EDINBURG — A man who didn’t immediately report the death of a woman he’s accused of strangling told investigators he went to the McAllen Police Department to tell them about the body in his house before his mother came home from a trip to California.
Juan Manuel Hernandez, 37, made the statement to McAllen PD Detective Peter Boyko inside an interview room at the police department on Oct. 28, 2017, after he arrived at the station looking for the slain woman’s son-in-law, who is a patrol officer.
Hernandez is in the third day of a murder trial in the 430th state District Court on accusations he strangled 61-year-old Maria Alisa Garza while waiting approximately a full day before driving the victim’s car to the MPD where he pointed the finger at Garza’s abusive ex-boyfriend.
Hernandez has pleaded not guilty.
Defense attorney Jesus Villalobos has questioned whether authorities fully investigated the ex-boyfriend, 64-year-old Guillermo Gonzalez.
Boyko, the detective, testified Wednesday that police were concerned about Gonzalez, who has a conviction for strangling Garza and holding her against her will.
So much so, police listed Gonzalez as a person of interest and detained him for investigative purposes the night of Oct. 28, 2017, after detectives searched his Mercedes home and three vehicles on the property.
Villalobos has challenged that search in court, arguing based on the timeline of consent of search in Mercedes at 7:55 p.m. to the signing of the Miranda warning in McAllen at 9:18 p.m., investigators could have only spent 20 to 25 minutes on their search.
Boyko testified that Gonzalez was calm and cooperative and didn’t really understand why police were talking to him. The detective testified investigators didn’t tell him Garza was dead. Gonzalez’s body also didn’t show any recent wounds.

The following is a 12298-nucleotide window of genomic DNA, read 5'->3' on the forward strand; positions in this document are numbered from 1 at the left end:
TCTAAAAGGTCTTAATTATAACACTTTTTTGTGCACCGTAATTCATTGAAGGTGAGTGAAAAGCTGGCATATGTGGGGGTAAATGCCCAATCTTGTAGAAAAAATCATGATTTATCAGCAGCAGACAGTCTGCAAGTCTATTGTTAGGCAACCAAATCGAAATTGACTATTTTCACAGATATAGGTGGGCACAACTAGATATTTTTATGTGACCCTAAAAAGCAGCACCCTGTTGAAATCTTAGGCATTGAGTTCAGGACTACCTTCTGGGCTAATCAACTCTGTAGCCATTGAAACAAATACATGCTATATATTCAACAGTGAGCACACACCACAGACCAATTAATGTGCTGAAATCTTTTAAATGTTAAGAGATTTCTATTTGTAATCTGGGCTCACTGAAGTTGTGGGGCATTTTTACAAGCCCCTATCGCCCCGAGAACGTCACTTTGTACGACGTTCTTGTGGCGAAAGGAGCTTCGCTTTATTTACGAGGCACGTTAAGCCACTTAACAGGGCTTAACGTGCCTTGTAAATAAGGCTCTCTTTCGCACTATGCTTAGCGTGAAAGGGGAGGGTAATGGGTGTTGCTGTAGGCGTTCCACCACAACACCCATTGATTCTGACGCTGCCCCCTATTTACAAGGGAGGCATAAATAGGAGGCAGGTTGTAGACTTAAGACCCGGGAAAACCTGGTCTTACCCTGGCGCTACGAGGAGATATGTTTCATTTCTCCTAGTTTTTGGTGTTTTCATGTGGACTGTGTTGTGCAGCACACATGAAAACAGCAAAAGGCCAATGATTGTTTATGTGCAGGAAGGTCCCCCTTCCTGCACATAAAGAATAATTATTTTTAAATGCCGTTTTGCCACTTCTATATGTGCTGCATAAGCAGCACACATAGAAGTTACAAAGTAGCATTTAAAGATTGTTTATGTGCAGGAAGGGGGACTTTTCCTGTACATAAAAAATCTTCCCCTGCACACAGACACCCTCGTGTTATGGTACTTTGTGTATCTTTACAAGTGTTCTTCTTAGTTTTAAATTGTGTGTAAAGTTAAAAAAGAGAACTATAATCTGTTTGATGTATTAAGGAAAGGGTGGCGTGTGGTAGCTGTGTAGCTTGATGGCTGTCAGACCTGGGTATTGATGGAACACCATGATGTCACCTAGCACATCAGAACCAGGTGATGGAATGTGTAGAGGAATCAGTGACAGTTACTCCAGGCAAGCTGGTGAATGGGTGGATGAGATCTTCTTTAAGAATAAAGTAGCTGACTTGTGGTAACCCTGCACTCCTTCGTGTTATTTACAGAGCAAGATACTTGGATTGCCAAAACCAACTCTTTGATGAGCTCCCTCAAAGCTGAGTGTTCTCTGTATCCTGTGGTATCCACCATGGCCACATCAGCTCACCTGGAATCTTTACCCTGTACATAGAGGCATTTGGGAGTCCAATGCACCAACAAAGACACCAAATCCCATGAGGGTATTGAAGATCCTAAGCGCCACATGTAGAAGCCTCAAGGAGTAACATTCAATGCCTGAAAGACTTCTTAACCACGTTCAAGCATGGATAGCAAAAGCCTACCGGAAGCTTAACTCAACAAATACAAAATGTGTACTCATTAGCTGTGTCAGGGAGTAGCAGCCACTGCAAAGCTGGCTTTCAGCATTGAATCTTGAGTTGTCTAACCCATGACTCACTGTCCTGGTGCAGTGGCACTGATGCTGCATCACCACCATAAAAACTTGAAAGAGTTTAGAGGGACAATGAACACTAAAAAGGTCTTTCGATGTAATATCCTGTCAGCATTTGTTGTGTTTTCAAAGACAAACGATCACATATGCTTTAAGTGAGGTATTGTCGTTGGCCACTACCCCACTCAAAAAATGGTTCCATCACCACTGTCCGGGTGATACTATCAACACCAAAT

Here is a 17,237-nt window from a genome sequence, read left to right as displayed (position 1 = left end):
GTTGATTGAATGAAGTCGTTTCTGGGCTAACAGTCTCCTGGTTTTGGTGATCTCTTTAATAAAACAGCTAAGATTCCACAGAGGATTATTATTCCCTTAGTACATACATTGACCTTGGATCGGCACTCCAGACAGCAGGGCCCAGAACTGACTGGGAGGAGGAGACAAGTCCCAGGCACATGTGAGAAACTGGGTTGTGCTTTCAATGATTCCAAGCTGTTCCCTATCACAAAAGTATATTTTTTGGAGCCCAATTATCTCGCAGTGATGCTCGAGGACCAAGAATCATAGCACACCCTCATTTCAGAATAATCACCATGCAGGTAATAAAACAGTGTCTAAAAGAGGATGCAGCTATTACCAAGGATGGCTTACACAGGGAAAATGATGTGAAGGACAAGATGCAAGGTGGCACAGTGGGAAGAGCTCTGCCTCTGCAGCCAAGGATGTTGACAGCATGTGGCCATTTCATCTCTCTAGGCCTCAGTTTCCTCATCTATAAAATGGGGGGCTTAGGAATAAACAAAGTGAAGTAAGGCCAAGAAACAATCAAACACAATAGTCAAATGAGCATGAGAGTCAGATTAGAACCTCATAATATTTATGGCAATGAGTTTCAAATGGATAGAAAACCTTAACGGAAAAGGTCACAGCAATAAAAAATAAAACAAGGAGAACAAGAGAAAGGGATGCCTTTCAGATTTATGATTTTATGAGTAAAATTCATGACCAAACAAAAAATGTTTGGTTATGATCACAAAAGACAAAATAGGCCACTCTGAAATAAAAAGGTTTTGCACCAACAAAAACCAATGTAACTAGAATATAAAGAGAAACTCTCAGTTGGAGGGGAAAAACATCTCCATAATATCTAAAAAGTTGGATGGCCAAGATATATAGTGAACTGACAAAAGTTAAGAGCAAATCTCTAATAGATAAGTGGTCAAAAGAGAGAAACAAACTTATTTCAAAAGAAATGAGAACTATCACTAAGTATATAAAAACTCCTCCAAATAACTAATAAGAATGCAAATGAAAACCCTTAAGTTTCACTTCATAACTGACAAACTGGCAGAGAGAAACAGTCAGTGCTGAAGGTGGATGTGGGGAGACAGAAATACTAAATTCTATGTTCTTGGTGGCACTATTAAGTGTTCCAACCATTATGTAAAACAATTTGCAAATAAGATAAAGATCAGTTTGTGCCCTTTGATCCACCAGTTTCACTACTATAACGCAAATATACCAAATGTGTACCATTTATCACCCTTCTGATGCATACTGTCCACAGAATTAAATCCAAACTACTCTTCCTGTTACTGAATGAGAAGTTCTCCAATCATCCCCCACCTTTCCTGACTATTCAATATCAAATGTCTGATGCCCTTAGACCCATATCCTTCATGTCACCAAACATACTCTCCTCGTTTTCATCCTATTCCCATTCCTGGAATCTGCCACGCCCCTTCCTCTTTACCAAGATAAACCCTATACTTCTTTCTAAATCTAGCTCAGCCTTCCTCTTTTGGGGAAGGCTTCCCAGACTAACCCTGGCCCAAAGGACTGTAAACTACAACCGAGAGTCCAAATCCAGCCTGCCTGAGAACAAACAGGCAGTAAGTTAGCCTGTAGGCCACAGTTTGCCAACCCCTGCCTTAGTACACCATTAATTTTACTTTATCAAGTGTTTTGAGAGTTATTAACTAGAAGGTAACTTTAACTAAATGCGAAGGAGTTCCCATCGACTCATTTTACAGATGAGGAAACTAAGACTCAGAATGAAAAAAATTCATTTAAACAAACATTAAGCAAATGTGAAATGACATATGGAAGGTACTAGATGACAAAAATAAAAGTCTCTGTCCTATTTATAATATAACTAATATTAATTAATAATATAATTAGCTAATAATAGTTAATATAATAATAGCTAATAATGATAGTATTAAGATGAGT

At the time, Oct. 28, 2017, like Gonzalez, Hernandez was also only a person of interest and held for investigative purposes. He wouldn’t be arrested until Oct. 30, 2017.
However, the investigation into Hernandez began revealing troubling details of drug use and self mutilation via a blade plucked from Garza’s body.
The investigation also showed that Hernandez drove the victim’s vehicle, without Garza joining him, on Oct. 27, 2017, in the early afternoon to two pawnshops where he pawned the victim’s phone, a medallion and a “Dirt Devil” vacuum cleaner — hours before he told police he found Garza wrapped up like a “cocoon” in her vehicle that was parked in front of his apartment.
Hernandez told investigators that he had spent the afternoon smoking crack and returned home between 11:30 p.m. and midnight when he discovered Garza’s body, which was wrapped in blankets and plastic, and moved it inside his apartment.
“I heard a hissing when I opened it and there was a horrible smell … it was like bog water,” Hernandez said during an hours-long interview with investigators on Oct. 28, 2017.
Boyko also testified about two checks discovered inside the victim’s vehicle.
One of those checks was in the victim’s name. It had a red stamp indicating it had been rejected for insufficient funds, testimony has shown.
The other check had been torn into pieces. That check was dated Oct. 27, 2017, and was for $70.
The handwriting on that check, however, was different than the first.
That handwriting matched the handwriting on the Miranda warning signed by Hernandez on Oct. 28, 2017, Boyko testified.
The trial continues Thursday.